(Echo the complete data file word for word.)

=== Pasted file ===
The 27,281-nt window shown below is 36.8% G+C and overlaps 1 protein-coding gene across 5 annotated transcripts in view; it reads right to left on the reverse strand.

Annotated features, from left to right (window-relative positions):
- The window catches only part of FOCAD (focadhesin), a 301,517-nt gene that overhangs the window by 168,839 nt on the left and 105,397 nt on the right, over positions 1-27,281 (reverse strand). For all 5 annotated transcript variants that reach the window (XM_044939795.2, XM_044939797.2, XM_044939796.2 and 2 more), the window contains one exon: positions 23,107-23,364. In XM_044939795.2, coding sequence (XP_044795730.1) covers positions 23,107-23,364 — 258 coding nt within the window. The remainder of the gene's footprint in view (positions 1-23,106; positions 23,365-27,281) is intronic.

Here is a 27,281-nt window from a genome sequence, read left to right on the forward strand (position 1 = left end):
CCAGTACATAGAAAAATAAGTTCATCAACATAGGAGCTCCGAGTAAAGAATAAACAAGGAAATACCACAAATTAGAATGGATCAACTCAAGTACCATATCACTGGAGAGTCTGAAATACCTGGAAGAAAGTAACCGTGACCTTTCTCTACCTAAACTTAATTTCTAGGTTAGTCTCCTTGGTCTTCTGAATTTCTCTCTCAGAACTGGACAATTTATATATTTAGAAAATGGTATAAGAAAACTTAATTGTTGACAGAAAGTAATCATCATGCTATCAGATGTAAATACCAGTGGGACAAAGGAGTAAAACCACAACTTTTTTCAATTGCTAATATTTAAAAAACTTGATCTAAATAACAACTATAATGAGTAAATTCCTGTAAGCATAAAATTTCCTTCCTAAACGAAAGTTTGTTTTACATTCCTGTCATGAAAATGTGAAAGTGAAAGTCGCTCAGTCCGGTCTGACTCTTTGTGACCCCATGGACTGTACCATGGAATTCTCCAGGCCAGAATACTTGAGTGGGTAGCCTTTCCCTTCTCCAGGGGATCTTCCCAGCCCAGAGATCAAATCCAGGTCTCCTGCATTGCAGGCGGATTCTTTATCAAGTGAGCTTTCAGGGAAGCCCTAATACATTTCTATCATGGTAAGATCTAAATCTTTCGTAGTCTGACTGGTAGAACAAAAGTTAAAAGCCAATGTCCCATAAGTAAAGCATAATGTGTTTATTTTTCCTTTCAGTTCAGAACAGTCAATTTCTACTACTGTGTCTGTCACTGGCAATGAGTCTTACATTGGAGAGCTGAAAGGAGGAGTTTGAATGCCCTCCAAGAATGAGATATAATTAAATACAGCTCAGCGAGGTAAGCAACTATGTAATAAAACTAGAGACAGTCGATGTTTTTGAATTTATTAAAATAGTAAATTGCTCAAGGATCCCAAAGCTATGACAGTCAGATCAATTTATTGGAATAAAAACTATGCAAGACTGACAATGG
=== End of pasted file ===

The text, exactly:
The 27,281-nt window shown below is 36.8% G+C and overlaps 1 protein-coding gene across 5 annotated transcripts in view; it reads right to left on the reverse strand.

Annotated features, from left to right (window-relative positions):
- The window catches only part of FOCAD (focadhesin), a 301,517-nt gene that overhangs the window by 168,839 nt on the left and 105,397 nt on the right, over positions 1-27,281 (reverse strand). For all 5 annotated transcript variants that reach the window (XM_044939795.2, XM_044939797.2, XM_044939796.2 and 2 more), the window contains one exon: positions 23,107-23,364. In XM_044939795.2, coding sequence (XP_044795730.1) covers positions 23,107-23,364 — 258 coding nt within the window. The remainder of the gene's footprint in view (positions 1-23,106; positions 23,365-27,281) is intronic.

Here is a 27,281-nt window from a genome sequence, read left to right on the forward strand (position 1 = left end):
CCAGTACATAGAAAAATAAGTTCATCAACATAGGAGCTCCGAGTAAAGAATAAACAAGGAAATACCACAAATTAGAATGGATCAACTCAAGTACCATATCACTGGAGAGTCTGAAATACCTGGAAGAAAGTAACCGTGACCTTTCTCTACCTAAACTTAATTTCTAGGTTAGTCTCCTTGGTCTTCTGAATTTCTCTCTCAGAACTGGACAATTTATATATTTAGAAAATGGTATAAGAAAACTTAATTGTTGACAGAAAGTAATCATCATGCTATCAGATGTAAATACCAGTGGGACAAAGGAGTAAAACCACAACTTTTTTCAATTGCTAATATTTAAAAAACTTGATCTAAATAACAACTATAATGAGTAAATTCCTGTAAGCATAAAATTTCCTTCCTAAACGAAAGTTTGTTTTACATTCCTGTCATGAAAATGTGAAAGTGAAAGTCGCTCAGTCCGGTCTGACTCTTTGTGACCCCATGGACTGTACCATGGAATTCTCCAGGCCAGAATACTTGAGTGGGTAGCCTTTCCCTTCTCCAGGGGATCTTCCCAGCCCAGAGATCAAATCCAGGTCTCCTGCATTGCAGGCGGATTCTTTATCAAGTGAGCTTTCAGGGAAGCCCTAATACATTTCTATCATGGTAAGATCTAAATCTTTCGTAGTCTGACTGGTAGAACAAAAGTTAAAAGCCAATGTCCCATAAGTAAAGCATAATGTGTTTATTTTTCCTTTCAGTTCAGAACAGTCAATTTCTACTACTGTGTCTGTCACTGGCAATGAGTCTTACATTGGAGAGCTGAAAGGAGGAGTTTGAATGCCCTCCAAGAATGAGATATAATTAAATACAGCTCAGCGAGGTAAGCAACTATGTAATAAAACTAGAGACAGTCGATGTTTTTGAATTTATTAAAATAGTAAATTGCTCAAGGATCCCAAAGCTATGACAGTCAGATCAATTTATTGGAATAAAAACTATGCAAGACTGACAATGG